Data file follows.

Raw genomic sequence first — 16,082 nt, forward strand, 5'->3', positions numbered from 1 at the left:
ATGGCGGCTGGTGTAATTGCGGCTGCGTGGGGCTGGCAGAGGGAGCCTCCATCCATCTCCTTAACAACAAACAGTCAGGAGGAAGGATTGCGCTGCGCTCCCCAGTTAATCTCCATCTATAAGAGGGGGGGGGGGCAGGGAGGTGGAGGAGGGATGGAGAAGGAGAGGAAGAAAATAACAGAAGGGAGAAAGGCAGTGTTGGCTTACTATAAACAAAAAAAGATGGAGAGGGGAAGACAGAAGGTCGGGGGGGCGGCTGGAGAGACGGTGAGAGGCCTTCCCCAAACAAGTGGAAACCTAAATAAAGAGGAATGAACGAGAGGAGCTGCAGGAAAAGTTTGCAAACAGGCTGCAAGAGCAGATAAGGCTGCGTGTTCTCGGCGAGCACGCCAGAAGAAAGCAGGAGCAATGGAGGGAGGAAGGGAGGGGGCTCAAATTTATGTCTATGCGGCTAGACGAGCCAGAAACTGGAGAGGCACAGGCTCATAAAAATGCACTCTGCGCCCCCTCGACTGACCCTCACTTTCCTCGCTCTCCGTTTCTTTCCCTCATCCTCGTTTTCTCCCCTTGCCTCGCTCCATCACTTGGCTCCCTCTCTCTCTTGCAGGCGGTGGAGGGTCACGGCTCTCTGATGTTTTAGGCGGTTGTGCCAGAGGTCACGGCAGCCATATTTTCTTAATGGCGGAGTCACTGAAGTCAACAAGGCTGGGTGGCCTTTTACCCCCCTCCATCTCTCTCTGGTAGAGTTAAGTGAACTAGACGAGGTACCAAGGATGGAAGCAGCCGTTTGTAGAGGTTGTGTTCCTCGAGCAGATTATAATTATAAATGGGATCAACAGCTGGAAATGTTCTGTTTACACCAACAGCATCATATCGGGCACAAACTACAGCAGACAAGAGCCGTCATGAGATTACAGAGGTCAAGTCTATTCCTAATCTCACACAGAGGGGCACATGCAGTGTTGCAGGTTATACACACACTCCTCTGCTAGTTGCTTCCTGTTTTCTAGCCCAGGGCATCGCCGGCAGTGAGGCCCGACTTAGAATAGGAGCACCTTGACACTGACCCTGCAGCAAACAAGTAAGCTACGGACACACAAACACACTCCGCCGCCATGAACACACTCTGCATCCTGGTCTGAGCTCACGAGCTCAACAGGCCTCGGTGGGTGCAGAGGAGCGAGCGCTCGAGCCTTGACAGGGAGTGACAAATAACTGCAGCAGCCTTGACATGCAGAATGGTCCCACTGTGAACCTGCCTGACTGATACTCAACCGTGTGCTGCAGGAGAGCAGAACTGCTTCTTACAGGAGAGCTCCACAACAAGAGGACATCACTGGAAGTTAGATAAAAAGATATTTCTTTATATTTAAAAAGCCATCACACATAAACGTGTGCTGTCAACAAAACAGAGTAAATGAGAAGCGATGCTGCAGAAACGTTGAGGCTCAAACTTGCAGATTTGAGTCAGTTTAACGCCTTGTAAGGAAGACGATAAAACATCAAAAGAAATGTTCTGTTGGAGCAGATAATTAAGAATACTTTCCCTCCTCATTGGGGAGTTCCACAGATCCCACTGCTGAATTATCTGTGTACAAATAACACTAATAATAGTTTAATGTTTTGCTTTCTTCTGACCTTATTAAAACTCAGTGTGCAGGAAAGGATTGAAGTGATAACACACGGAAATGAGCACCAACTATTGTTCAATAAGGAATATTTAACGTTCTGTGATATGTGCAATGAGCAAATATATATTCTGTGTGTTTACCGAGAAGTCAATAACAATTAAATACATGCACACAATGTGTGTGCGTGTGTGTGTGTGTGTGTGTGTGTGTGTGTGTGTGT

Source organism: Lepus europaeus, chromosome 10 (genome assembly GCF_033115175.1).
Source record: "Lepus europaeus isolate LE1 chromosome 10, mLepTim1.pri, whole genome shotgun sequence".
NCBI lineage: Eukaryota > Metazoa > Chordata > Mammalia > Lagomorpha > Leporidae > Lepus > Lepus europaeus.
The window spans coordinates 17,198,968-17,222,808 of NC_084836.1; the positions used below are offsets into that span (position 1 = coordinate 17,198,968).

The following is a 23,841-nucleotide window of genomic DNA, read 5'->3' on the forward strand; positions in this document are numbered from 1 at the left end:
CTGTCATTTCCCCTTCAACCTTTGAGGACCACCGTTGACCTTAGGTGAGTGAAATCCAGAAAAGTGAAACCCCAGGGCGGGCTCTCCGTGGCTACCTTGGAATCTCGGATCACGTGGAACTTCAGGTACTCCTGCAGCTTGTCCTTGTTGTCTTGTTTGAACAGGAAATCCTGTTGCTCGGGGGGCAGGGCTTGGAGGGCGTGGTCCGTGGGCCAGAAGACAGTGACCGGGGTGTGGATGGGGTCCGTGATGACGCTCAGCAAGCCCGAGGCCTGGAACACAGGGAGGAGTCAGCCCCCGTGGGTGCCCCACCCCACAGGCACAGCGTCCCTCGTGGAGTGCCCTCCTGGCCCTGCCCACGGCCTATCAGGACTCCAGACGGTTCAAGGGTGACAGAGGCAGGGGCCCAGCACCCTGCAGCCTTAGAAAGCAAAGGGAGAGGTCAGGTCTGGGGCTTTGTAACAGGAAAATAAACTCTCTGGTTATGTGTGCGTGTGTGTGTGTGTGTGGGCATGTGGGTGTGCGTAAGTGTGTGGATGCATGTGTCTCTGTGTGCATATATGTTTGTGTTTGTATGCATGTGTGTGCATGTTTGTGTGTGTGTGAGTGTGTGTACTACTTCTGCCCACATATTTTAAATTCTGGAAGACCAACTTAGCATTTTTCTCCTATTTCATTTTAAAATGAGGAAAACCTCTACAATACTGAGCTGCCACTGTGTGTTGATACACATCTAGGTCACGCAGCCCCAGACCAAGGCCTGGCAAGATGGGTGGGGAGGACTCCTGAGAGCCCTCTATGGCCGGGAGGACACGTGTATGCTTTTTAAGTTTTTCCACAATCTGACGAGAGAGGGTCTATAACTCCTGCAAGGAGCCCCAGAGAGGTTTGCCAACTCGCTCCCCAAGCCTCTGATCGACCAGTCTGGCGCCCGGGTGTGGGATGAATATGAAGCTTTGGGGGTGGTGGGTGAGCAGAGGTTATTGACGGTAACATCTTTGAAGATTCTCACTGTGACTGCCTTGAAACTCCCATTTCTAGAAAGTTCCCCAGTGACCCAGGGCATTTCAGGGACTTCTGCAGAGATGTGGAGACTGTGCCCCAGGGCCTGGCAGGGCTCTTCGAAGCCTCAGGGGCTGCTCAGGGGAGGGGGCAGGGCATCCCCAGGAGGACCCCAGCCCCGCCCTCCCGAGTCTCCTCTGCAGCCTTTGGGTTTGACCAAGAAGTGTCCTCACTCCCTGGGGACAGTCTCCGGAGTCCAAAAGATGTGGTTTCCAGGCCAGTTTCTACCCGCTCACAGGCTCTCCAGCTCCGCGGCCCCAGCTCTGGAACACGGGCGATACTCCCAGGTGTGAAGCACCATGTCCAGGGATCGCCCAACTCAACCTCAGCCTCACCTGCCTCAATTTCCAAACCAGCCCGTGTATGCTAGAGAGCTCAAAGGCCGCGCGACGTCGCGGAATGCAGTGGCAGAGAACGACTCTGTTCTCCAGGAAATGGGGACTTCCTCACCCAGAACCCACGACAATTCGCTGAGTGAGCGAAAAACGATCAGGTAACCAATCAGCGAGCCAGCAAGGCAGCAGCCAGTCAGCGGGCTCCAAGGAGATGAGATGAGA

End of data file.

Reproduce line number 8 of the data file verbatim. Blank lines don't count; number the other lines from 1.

CTGTCATTTCCCCTTCAACCTTTGAGGACCACCGTTGACCTTAGGTGAGTGAAATCCAGAAAAGTGAAACCCCAGGGCGGGCTCTCCGTGGCTACCTTGGAATCTCGGATCACGTGGAACTTCAGGTACTCCTGCAGCTTGTCCTTGTTGTCTTGTTTGAACAGGAAATCCTGTTGCTCGGGGGGCAGGGCTTGGAGGGCGTGGTCCGTGGGCCAGAAGACAGTGACCGGGGTGTGGATGGGGTCCGTGATGACGCTCAGCAAGCCCGAGGCCTGGAACACAGGGAGGAGTCAGCCCCCGTGGGTGCCCCACCCCACAGGCACAGCGTCCCTCGTGGAGTGCCCTCCTGGCCCTGCCCACGGCCTATCAGGACTCCAGACGGTTCAAGGGTGACAGAGGCAGGGGCCCAGCACCCTGCAGCCTTAGAAAGCAAAGGGAGAGGTCAGGTCTGGGGCTTTGTAACAGGAAAATAAACTCTCTGGTTATGTGTGCGTGTGTGTGTGTGTGTGGGCATGTGGGTGTGCGTAAGTGTGTGGATGCATGTGTCTCTGTGTGCATATATGTTTGTGTTTGTATGCATGTGTGTGCATGTTTGTGTGTGTGTGAGTGTGTGTACTACTTCTGCCCACATATTTTAAATTCTGGAAGACCAACTTAGCATTTTTCTCCTATTTCATTTTAAAATGAGGAAAACCTCTACAATACTGAGCTGCCACTGTGTGTTGATACACATCTAGGTCACGCAGCCCCAGACCAAGGCCTGGCAAGATGGGTGGGGAGGACTCCTGAGAGCCCTCTATGGCCGGGAGGACACGTGTATGCTTTTTAAGTTTTTCCACAATCTGACGAGAGAGGGTCTATAACTCCTGCAAGGAGCCCCAGAGAGGTTTGCCAACTCGCTCCCCAAGCCTCTGATCGACCAGTCTGGCGCCCGGGTGTGGGATGAATATGAAGCTTTGGGGGTGGTGGGTGAGCAGAGGTTATTGACGGTAACATCTTTGAAGATTCTCACTGTGACTGCCTTGAAACTCCCATTTCTAGAAAGTTCCCCAGTGACCCAGGGCATTTCAGGGACTTCTGCAGAGATGTGGAGACTGTGCCCCAGGGCCTGGCAGGGCTCTTCGAAGCCTCAGGGGCTGCTCAGGGGAGGGGGCAGGGCATCCCCAGGAGGACCCCAGCCCCGCCCTCCCGAGTCTCCTCTGCAGCCTTTGGGTTTGACCAAGAAGTGTCCTCACTCCCTGGGGACAGTCTCCGGAGTCCAAAAGATGTGGTTTCCAGGCCAGTTTCTACCCGCTCACAGGCTCTCCAGCTCCGCGGCCCCAGCTCTGGAACACGGGCGATACTCCCAGGTGTGAAGCACCATGTCCAGGGATCGCCCAACTCAACCTCAGCCTCACCTGCCTCAATTTCCAAACCAGCCCGTGTATGCTAGAGAGCTCAAAGGCCGCGCGACGTCGCGGAATGCAGTGGCAGAGAACGACTCTGTTCTCCAGGAAATGGGGACTTCCTCACCCAGAACCCACGACAATTCGCTGAGTGAGCGAAAAACGATCAGGTAACCAATCAGCGAGCCAGCAAGGCAGCAGCCAGTCAGCGGGCTCCAAGGAGATGAGATGAGA